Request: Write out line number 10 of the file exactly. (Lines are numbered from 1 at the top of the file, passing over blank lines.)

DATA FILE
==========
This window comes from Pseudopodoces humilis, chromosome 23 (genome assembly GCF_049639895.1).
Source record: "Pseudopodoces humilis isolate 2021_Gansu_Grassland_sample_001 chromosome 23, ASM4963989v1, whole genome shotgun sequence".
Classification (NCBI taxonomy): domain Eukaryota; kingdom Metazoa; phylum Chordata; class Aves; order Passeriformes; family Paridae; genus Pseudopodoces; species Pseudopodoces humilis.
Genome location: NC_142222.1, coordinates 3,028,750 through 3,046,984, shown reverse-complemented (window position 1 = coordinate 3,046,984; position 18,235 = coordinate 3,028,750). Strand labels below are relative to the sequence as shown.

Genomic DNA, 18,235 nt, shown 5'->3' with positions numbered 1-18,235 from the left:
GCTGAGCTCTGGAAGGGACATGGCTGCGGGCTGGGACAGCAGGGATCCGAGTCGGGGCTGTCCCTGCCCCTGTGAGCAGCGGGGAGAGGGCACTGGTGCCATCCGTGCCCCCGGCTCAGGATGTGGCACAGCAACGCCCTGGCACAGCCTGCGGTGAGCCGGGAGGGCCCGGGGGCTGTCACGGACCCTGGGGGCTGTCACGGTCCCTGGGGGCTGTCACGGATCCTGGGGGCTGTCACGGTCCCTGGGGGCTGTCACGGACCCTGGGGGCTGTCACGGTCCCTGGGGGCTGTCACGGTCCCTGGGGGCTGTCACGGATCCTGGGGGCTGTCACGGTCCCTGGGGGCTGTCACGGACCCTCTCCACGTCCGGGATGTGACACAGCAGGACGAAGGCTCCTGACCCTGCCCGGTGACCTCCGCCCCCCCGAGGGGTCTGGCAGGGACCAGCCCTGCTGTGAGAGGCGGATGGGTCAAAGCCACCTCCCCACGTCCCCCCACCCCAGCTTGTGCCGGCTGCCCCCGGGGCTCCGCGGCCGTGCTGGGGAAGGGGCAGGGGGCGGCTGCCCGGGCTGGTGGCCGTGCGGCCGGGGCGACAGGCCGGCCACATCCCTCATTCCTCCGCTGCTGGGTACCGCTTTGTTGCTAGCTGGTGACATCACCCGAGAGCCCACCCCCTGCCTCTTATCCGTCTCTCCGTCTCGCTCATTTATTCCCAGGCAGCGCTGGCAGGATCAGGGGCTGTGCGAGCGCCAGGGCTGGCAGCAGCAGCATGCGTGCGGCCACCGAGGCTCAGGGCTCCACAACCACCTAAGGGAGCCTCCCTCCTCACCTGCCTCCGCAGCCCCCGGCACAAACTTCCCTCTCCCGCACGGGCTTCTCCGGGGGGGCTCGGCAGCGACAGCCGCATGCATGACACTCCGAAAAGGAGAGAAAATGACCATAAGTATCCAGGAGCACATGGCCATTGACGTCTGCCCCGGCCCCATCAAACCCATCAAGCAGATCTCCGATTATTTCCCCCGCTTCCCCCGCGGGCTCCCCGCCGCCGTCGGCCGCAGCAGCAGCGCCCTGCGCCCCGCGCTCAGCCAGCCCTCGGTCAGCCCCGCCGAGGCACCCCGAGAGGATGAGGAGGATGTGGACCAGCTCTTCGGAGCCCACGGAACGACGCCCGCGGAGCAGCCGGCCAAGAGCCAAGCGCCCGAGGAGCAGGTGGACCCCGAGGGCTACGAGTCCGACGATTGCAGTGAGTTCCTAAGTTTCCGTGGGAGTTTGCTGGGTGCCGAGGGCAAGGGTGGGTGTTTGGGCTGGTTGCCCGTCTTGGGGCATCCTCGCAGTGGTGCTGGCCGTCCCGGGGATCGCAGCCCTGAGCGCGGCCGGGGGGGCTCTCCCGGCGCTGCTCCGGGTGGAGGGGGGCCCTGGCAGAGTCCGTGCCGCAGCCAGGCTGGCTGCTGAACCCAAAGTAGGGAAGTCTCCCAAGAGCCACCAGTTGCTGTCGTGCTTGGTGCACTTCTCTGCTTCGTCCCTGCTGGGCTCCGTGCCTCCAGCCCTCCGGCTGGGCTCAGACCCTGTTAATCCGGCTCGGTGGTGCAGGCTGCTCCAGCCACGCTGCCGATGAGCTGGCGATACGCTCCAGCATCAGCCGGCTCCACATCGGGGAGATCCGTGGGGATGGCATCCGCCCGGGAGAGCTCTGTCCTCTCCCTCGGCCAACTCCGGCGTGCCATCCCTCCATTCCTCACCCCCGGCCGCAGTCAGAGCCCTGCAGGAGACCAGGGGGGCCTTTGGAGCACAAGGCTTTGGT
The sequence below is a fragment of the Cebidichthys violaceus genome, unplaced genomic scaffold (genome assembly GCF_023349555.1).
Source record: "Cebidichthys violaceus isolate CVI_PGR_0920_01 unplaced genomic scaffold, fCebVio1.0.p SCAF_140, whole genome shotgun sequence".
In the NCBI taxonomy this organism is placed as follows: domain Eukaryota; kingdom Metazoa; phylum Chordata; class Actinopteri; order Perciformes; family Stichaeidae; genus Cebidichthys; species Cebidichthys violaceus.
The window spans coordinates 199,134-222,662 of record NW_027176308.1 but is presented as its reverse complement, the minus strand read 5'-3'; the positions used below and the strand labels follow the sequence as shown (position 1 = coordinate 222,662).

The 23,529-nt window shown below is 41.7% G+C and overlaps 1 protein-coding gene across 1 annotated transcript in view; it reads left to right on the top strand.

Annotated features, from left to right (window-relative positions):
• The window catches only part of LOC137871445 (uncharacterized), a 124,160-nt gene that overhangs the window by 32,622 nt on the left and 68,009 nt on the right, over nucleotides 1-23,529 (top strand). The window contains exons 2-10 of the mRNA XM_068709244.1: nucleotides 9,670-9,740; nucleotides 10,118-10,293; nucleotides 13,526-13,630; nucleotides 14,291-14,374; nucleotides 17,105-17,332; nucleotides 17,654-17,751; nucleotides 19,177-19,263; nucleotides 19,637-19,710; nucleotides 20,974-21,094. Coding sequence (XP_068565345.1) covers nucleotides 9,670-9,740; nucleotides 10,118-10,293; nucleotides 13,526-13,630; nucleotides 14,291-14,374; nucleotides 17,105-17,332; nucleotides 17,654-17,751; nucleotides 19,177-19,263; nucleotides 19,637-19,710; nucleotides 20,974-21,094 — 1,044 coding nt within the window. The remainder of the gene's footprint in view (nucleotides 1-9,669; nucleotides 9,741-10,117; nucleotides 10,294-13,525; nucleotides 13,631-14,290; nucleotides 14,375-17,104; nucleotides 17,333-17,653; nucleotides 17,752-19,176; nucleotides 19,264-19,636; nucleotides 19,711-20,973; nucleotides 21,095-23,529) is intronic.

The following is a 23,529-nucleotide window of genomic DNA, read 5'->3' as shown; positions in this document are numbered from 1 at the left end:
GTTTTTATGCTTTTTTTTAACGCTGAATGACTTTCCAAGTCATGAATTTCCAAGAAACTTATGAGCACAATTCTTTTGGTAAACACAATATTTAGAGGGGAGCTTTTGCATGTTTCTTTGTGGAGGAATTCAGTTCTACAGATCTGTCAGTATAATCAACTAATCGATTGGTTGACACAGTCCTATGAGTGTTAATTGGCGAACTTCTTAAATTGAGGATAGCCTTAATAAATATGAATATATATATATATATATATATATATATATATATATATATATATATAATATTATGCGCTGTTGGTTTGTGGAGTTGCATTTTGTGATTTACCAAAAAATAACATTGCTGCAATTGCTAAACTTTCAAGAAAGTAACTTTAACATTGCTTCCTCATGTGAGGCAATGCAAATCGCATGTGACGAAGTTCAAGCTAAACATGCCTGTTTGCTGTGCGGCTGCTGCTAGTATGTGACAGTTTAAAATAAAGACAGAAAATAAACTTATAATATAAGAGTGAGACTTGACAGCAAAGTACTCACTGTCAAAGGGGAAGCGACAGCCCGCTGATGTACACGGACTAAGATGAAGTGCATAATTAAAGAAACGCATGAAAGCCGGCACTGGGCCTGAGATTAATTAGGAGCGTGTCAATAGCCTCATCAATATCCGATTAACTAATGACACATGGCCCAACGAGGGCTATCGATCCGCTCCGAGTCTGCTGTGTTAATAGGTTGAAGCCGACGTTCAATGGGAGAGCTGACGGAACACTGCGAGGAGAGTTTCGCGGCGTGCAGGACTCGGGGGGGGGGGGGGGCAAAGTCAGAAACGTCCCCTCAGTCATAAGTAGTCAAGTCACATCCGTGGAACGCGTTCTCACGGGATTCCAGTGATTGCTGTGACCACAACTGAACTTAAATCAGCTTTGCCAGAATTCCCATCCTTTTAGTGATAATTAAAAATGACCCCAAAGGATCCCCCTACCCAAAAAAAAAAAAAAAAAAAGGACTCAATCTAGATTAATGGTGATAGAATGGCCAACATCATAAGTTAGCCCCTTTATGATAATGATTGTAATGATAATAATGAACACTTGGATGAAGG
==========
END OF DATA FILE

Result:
The window spans coordinates 199,134-222,662 of record NW_027176308.1 but is presented as its reverse complement, the minus strand read 5'-3'; the positions used below and the strand labels follow the sequence as shown (position 1 = coordinate 222,662).